Its members provide hundreds of jobs and tens of thousands of dollars in taxes and fees, yet a representative of the Ward Hill Business Park Association says the group is under-served and under-appreciated by city officials.

The association's discontent became widely known earlier this summer, when city officials admitted that a fire alarm system meant to protect businesses there had not been working properly.

Sandi York, a spokeswoman for the association, said the discovery that Ward Hill businesses had been paying for a safety system that wasn't always operational is just one example of systematic abuse of the industrial park's business association by the city.

The city has allocated $60,000 to fix the alarm lines throughout Ward Hill in the coming year and will offer a refund policy if the system suffers blackouts in the future.

But York and other association members say their businesses are threatened even more by zoning changes recently approved for the city's business parks.

Passed unanimously by the City Council on Aug. 10, the ordinances allow nonretail businesses larger than 5,000 square feet permission to operate in any of the city's industrial parks without special permission.

But recreational facilities and large-scale medical businesses would be required to get special permits from the city in order to operate within the park at a cost of up to $5,000.

York said that the Ward Hill Business Park association had pressured Mayor James Fiorentini for years to re-examine the city's zoning rules to make it easier for such businesses to locate in the industrial parks, but had ultimately ignored their requests when approving the new ordinance.

"No matter what we have to say, it doesn't matter," York said. "The mayor did what he wanted to do in the end."

York said the more restrictive the ordinances, the more difficult it is to find tenants for the park.

"I'm not sure if the departments in the city feel like we have money trees," she said.

But councilors said the rewritten ordinances strike the proper balance.

The rules represent a fair set of regulations to encourage business all throughout the city, and not just Ward Hill, they said. "It's accomplishing good things and some progress is better than none," said Councilor Sven Amirian. "To strike this down would be a setback."

Robert Scatamacchia, who supported the ordinance, said the special permits requirement will prevent smaller business and retail stores, which he believes should be downtown, from using space in the business parks. That space should be used for larger manufacturing firms, he said.

"We don't want a small company over there," Scatamacchia said. "These little mom and pop businesses Ward Hill is talking about are the ones we want downtown."

The city's wait and see approach for bringing manufacturing businesses back to the park wastes valuable time that could be spent bringing new businesses to the city, York said.

"We can't wait 10 to 20 years," she said. "We're trying to create revenue."

York said the city has snubbed the Ward Hill association in other ways, including its exclusion from the city wide single stream recycling program and increased fees by the city for keeping sprinklers in park buildings.

York said that the lack of a recycling program and the new trash disposal regulations that followed in the wake of the program's establishment as quickly becoming a source of concern among park members.

She hoped the city could provide recycling to the park as it does for businesses within the mercantile area, possibly on a biweekly basis with pickup at a central location.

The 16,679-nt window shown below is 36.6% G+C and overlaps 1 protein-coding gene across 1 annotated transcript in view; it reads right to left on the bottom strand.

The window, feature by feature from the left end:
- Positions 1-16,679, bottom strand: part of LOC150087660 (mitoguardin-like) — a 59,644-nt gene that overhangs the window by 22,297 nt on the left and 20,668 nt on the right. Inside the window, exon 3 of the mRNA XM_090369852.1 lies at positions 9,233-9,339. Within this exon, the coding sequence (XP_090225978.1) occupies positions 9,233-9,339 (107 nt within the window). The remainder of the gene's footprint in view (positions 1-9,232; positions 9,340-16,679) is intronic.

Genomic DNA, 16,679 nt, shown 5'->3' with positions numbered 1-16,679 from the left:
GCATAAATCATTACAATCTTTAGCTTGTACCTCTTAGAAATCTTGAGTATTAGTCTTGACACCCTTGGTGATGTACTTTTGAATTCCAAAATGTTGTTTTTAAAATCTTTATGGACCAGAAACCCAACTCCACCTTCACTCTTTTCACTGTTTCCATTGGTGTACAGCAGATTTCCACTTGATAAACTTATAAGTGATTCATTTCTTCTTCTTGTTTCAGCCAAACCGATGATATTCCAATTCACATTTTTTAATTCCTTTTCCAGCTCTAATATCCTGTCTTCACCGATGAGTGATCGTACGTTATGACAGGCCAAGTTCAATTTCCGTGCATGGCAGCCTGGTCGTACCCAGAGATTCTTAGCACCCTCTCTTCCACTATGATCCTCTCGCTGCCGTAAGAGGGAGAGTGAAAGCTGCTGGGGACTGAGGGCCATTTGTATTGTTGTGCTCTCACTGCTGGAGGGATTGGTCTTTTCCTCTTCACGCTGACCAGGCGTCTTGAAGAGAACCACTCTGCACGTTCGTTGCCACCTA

"I don't think this would be a huge cost to the city," York said. "As long as the businesses have a place to put their recycling the city can have the money it generates."

But Fiorentini said recycling for the park would cost the city between $90,000 and $100,000.

"Frankly, business have to fund this on their own," he said. "It is not something that can or should go into the city budget."

The mayor said he would be more than willing to set up a meeting between the park, the city, and Capitol Waste, the company that hauls the city's trash.

City councilors, however, seemed shocked by York's complaint about the city's sprinkler system.

York said park businesses pay anywhere between $600 and $720 annually for keeping sprinklers, which many rarely use, on their property. Park businesses are also required to pay $300 to $500 for tests of the systems.

"I'm asking where the money is going," said York.

According to Robert Ward, the deputy Public Works director, the fee generates $200,000 a year that goes back into the water department.

Ward said the fees have increased gradually since 1982 and the city currently charges a fee based upon an individual building's pipe sizes. The money raised from the fee provides services ranging from hydrant maintenance to record keeping, he said.

Ward said the department is considering billing quarterly rather than annually in the future.

After hearing York's comments, a number of councilors decried the regulations and taxes businesses within Ward Hill have been operating under.

"It's a culture of fees and fines," said Councilor Bill Ryan. "You name the entity and we're trying to get money out of it."

Councilor David Hall said the tax revenue the Ward Hill park produces for the city should give its tenants a "matter of right" to preferential city treatment.

"This is the biggest asset I've seen to the city," Hall said. "Every dime you pay goes into the general fund."

York said she'll be waiting to see what the city does.

"I hate to say it but I'm glad I don't live here," said York.

Fiorentini said he still has an "open door" policy with the park, but argued city can't be beholden to the Ward Hill Association's needs.

"We don't work for special interest groups," Fiorentini said. "I can't give them everything they want."

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